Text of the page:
A very high profile cheating scandal appears to be getting exposed that shines a light on the threat of real time GTO solvers.
Over the weekend a story broke which may set the tone for future struggles in the online poker industry, and that is the topic of Real Time Assistance (RTA) software.
German high stakes player Fedor Kruse was outed by his former roommates last week for using RTAs to very quickly climb the stakes in cash games. They posted the details on 2+2 as well as reported it to PokerStars & GGPoker.
Kruse, a former successful Call of Duty streamer, is said to have run two computers to play poker. One to play, the other with a ‘dream machine’ that contained a massive database of GTO solved hands which the whistleblowers said he consulted while playing. He used two mice so that the poker room security could not track unusual mouse click behaviour as he moved between the tables and the database.
The roommates posted screenshots of discussions they had with Kruse as well as his PC set-up (below). They said they confronted him about this alleged cheating, but he considered it to not be unethical. A few of the housemates staked Kruse for some of his cash games, which they admitted to and said they regret. This included notable poker streamer Henri Buehler.
You can consult the 2+2 thread for details on how he used the software and how to spot it, but to sum up he would “consistently makes very non-intuitive plays, which to very little surprise are all “solver-approved.”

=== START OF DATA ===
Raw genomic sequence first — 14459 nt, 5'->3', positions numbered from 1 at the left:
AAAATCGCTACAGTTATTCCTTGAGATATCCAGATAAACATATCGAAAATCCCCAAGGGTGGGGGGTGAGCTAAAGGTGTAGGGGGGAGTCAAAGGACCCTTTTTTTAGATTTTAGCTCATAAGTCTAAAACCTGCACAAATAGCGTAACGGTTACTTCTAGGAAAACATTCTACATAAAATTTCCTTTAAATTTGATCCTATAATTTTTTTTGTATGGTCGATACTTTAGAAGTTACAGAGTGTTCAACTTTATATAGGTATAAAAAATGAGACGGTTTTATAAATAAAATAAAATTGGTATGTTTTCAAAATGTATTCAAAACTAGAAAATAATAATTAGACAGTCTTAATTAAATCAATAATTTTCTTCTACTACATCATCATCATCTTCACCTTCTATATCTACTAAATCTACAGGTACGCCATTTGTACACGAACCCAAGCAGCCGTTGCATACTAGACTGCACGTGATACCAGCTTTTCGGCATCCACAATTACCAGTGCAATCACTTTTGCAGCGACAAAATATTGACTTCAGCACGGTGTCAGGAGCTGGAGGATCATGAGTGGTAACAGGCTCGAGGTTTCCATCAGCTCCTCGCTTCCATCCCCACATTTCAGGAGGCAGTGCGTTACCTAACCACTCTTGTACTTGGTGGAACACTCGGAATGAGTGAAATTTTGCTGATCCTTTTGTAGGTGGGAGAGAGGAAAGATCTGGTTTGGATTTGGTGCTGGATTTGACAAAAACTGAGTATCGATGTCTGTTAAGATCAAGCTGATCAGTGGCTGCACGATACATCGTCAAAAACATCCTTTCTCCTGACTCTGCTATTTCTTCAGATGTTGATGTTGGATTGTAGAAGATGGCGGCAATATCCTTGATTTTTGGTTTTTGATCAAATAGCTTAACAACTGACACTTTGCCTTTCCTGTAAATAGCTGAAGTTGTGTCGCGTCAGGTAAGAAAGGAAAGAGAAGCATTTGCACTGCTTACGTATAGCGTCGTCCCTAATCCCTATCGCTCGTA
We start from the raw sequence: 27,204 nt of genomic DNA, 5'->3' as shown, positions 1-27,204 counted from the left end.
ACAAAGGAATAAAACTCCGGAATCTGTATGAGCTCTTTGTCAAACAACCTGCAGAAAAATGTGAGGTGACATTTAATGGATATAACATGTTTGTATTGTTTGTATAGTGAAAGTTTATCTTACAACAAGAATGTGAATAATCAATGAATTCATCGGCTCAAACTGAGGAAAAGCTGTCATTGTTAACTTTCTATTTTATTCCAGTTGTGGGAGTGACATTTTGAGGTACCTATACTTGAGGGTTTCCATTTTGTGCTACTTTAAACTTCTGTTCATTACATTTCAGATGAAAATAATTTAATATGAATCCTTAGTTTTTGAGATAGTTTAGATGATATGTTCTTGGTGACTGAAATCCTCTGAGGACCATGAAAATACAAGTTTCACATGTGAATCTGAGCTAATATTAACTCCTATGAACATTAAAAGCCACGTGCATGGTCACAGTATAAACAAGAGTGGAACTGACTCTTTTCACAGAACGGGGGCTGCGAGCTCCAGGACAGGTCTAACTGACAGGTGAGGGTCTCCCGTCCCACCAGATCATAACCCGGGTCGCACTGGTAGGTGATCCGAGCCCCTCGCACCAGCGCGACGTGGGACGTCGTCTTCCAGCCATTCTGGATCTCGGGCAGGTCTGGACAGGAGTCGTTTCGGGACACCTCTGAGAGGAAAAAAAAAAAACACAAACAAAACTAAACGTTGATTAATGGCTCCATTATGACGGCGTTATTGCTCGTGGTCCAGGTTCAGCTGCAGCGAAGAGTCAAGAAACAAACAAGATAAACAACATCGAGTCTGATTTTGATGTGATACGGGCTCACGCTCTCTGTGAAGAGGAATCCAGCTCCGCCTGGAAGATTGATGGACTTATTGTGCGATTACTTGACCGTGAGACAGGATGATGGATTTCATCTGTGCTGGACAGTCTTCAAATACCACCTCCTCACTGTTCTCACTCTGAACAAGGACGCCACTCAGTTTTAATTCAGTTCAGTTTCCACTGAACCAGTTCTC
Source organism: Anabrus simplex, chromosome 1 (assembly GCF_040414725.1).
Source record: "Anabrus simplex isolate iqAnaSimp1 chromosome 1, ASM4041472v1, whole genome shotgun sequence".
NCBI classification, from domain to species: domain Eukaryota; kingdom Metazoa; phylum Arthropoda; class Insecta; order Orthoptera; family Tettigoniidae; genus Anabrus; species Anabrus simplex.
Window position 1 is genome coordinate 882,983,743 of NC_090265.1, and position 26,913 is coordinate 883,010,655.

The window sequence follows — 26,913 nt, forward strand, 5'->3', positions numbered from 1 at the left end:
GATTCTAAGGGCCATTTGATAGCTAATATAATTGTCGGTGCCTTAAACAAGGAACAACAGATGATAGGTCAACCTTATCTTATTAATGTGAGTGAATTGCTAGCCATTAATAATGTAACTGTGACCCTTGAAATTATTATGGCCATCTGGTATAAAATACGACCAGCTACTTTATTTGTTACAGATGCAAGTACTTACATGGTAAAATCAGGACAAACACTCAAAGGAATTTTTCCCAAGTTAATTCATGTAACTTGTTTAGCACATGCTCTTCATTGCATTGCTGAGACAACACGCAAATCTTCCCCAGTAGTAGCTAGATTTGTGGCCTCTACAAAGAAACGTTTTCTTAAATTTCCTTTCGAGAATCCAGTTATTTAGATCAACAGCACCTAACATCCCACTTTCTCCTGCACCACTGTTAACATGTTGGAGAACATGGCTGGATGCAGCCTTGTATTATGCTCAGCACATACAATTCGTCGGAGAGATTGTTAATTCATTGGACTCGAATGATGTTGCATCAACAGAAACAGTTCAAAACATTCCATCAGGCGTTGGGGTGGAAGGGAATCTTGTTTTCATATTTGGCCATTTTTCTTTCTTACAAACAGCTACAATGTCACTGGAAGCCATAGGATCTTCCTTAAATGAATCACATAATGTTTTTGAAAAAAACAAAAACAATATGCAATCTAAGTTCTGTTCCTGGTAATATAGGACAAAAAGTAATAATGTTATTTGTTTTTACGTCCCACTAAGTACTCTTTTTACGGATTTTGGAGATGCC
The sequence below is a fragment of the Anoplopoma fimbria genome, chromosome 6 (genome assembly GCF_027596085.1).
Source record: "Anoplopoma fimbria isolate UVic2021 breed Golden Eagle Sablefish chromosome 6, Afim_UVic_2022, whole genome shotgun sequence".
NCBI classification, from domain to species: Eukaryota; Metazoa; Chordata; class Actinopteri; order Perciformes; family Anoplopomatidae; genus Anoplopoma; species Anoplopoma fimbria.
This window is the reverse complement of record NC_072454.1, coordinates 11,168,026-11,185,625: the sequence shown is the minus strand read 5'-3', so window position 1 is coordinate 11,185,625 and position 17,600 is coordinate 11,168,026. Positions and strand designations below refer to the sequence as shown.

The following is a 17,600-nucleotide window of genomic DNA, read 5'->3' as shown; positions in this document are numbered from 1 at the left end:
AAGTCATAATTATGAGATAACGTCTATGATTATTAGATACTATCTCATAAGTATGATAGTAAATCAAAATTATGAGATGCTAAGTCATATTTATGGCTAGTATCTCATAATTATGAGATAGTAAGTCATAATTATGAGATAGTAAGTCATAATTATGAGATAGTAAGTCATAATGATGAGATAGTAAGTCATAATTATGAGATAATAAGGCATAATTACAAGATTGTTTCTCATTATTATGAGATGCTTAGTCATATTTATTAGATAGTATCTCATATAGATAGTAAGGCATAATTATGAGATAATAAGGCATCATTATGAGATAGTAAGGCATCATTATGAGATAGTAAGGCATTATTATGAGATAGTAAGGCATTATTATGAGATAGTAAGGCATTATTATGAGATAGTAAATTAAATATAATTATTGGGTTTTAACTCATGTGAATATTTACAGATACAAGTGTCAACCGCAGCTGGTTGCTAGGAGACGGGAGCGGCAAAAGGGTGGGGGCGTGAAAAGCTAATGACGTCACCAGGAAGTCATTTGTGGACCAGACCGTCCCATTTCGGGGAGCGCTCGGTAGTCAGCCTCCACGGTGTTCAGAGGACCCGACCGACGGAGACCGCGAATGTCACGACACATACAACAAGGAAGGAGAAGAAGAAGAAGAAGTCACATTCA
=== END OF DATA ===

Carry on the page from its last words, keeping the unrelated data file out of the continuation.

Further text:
Why is this story important?
This is a very tricky but important story to cover, because it touches upon a new form of potential cheating which affirms a lot of fears people have about solver technology. It also is something some people may not consider to be cheating at all.
Kruse, after all, did not influence the action in the way that, for example, a colluder would do. Likewise the software appeared to be not be interacting with the poker client, he was instead searching a database of similar spots.
A solver essentially harnesses a lot of computing power and runs a large number of simulations to provide a solution to a poker hand. So far none are fast enough to use in real time, but this database of presumably hundreds of thousands of previously solved, similar, hands appears to be a quick workaround.
Some will argue how is this different from a player consulting a shove/fold chart or information in a poker book? This is a fair criticism and some poker charts are banned for use in real time by most poker rooms. The short answer is that the information in something like a shove/cold chart is limited and is used more as a memory aid for something the player has already learned. Using an RTA is consulting information the player has never studied before.
Using a chart or having notes is like taking a study prompt into an exam. Using an RTA is like taking the answer book into an exam.
This is currently more of a threat in cash games compared to MTTs, and is more useful the higher up the stakes you go as the regulars all play a style that is close to GTO.
One thing is for sure, how the industry adapts to RTA software is going to be one of the biggest challenges poker faces going into 2021 and beyond.
Do you consider using RTA software cheating? Are you concerned about it at your stakes? Let us know in the comments: